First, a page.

Lara agreed with Shirine, "Yeah and I think that's what struck me too. I mean we've all been through things like this, I don't mean joining radical Jihadi groups, but you know I had a boyfriend when I was younger and I was like, oh wow I love this guy so much, I want to move to another country to be with this guy. You know you do things when in love. I think that is part of it. But you know, I am from Jordan and I knew a bit about ISIS and Syria, but I have learnt so much more from doing this play. I don't think there's anything like this play, either here in Britain or the Middle East, and I hope it opens up discussion."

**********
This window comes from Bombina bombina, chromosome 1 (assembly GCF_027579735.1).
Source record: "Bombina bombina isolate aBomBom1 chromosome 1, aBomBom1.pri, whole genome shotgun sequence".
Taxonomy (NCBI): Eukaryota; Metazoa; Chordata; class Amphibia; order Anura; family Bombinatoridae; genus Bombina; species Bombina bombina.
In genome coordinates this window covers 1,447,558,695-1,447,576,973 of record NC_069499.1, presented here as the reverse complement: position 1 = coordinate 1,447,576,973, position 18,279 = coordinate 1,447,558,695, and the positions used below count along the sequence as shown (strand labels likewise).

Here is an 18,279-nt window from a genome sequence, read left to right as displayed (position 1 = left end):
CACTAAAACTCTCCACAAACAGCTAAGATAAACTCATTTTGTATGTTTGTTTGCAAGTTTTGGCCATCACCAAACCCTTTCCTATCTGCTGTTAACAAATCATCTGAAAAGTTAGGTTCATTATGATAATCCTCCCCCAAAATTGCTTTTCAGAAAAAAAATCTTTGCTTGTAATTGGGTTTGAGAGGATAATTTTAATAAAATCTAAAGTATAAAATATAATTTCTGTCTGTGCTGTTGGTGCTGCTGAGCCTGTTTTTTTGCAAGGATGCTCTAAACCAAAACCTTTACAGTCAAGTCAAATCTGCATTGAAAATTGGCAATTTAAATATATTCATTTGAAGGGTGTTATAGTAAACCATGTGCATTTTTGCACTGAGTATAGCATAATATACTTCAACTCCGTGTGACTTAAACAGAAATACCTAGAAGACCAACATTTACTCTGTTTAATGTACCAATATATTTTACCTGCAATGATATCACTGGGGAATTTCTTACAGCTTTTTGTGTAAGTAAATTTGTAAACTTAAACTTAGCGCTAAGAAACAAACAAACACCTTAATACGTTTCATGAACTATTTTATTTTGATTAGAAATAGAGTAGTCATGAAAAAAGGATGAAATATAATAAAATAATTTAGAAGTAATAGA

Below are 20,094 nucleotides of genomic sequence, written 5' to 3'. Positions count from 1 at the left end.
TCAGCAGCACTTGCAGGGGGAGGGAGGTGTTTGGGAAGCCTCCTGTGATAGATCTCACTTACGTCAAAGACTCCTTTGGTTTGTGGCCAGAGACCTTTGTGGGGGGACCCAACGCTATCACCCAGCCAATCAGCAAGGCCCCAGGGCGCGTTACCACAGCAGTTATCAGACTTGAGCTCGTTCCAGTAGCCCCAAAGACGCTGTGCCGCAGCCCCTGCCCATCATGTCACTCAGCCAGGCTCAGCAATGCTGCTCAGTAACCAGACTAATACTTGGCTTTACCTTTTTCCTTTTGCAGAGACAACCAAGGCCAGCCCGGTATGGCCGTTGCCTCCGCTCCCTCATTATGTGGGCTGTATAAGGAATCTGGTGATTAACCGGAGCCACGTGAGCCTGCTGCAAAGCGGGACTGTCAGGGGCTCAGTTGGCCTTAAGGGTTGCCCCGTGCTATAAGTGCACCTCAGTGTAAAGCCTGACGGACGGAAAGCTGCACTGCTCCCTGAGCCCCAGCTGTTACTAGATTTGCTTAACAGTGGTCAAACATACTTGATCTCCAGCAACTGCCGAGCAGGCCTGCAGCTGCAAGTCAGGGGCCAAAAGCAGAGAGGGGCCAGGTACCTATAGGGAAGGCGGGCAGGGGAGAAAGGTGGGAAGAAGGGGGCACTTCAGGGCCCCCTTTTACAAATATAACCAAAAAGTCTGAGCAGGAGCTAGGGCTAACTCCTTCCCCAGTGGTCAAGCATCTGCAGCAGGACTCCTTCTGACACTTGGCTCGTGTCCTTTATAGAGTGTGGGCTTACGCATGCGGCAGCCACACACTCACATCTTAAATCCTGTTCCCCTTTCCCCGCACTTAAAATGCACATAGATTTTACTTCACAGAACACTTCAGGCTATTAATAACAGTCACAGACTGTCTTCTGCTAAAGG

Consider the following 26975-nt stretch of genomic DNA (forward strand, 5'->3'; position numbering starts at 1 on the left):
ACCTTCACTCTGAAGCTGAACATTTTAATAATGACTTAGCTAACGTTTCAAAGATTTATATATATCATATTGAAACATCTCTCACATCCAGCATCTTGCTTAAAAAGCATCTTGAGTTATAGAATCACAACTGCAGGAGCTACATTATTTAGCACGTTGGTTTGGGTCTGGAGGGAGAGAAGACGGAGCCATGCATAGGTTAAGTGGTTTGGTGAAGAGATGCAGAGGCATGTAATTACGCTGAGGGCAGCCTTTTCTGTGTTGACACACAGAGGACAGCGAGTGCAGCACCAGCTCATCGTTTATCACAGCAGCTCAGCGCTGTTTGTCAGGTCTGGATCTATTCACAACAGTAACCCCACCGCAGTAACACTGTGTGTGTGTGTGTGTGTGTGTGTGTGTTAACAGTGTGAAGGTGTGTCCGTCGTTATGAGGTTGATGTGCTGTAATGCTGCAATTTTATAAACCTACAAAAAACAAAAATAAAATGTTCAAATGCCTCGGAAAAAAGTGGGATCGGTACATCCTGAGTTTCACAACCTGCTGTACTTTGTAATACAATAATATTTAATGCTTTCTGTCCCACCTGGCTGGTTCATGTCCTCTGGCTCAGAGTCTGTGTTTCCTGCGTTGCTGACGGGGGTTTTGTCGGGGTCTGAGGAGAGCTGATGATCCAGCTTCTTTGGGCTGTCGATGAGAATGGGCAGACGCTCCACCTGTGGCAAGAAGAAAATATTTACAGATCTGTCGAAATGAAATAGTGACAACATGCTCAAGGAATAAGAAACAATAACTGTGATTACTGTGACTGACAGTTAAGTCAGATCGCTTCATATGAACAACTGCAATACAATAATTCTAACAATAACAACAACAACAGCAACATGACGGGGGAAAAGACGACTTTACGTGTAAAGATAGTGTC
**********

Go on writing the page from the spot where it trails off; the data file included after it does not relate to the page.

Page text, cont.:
Playing a role like this presents challenges, not least the mothers, who much of wider society blames for producing children that fight for Islamic State. How can someone taking on the role embed themselves in the psychology of these mothers, Nathalie, "I think in the case of my woman I play, she readily admits to being to blame. I mean how I put myself in her shoes, she already thinks she's to blame, but in terms of how I would play someone who has lost their son to Islamic State, It's the same way I would play Lady Anne in Richard III. It's the same. I have to have the same level of imagination and it requires leaps of faith. But ultimately they are stories, every single one of us, I do it, you do it, we all do it, we tell stories. It was more of a professional challenge to do monologues with variation, to represent all kinds of people with different opinions, while keeping the audience engaged. You are tempted to make the play more theatrical but then you don't want to play to be untruthful its verbatim style."